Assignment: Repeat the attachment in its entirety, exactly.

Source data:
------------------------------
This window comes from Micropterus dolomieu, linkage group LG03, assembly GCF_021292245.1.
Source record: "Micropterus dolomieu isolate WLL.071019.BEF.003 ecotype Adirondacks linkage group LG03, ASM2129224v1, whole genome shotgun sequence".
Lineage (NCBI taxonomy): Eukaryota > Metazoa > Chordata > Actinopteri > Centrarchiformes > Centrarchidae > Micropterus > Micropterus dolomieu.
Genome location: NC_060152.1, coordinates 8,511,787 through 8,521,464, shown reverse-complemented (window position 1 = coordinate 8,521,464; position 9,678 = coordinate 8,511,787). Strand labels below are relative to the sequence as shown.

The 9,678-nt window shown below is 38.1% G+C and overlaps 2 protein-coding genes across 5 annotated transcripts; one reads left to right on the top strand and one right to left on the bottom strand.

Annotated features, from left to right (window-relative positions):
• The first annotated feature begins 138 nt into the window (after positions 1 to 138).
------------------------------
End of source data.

This window comes from Micropterus dolomieu, linkage group LG03, assembly GCF_021292245.1.
Source record: "Micropterus dolomieu isolate WLL.071019.BEF.003 ecotype Adirondacks linkage group LG03, ASM2129224v1, whole genome shotgun sequence".
Lineage (NCBI taxonomy): Eukaryota > Metazoa > Chordata > Actinopteri > Centrarchiformes > Centrarchidae > Micropterus > Micropterus dolomieu.
Genome location: NC_060152.1, coordinates 8,511,787 through 8,521,464, shown reverse-complemented (window position 1 = coordinate 8,521,464; position 9,678 = coordinate 8,511,787). Strand labels below are relative to the sequence as shown.

The 9,678-nt window shown below is 38.1% G+C and overlaps 2 protein-coding genes across 5 annotated transcripts; one reads left to right on the top strand and one right to left on the bottom strand.

Annotated features, from left to right (window-relative positions):
• The first annotated feature begins 138 nt into the window (after positions 1 to 138).